European Coffee Federation: Nuance needed for diuretic effect
By Annie Harrison-Dunn
- Last updated on
European Coffee Federation director Tijmen de Vries said: “The statement that ‘it is well established that caffeine has a diuretic effect’ is misleading in its conciseness and would benefit from adding nuance.”
He referenced one study conducted by an employee of PepsiCo that came in after the opinion’s cut off point, which found no significant differences in total body water or any of the blood measures of hydration status between those who drank coffee compared to water.
Other research not assessed by EFSA suggested genetic variations in the sleep effects of caffeine as well as a review that suggested caffeine intakes of 2.5 mg per kg body weight may be okay for children aged four and over.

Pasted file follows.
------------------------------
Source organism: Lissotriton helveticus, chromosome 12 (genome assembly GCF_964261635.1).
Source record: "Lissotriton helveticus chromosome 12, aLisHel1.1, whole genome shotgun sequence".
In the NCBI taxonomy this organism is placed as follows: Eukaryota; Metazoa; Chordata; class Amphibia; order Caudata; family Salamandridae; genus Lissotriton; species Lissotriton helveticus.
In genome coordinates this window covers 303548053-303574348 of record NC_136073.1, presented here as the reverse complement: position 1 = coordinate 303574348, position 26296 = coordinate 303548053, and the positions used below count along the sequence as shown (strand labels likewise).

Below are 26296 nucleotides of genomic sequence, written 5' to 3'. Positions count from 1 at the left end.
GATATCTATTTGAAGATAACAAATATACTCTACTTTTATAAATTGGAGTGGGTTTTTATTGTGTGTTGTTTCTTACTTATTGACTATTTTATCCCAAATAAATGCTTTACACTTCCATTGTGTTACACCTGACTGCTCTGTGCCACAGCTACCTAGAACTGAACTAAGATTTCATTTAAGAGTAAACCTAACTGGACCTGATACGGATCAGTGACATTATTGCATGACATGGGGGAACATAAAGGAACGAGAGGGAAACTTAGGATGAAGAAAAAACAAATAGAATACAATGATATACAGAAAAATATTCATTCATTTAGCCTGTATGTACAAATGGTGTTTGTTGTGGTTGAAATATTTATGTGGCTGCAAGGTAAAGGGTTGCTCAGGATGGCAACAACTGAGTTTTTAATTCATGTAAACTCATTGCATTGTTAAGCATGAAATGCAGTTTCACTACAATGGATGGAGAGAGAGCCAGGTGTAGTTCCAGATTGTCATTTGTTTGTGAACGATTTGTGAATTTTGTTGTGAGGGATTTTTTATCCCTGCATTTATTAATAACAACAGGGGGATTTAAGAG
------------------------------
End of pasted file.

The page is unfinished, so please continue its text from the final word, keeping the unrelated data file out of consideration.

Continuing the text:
de Vries said the opinion contained some contradictions, referencing the 2011 health claim opinion on reduced perceived exertion as a beneficial effect at one point and potentially adverse later.
EFSA responded to him and others that it was impossible to include all research but welcomed the suggested reading. The agency also said that it was possible for a foodstuff to have both an adverse and beneficial effect, depending on the context.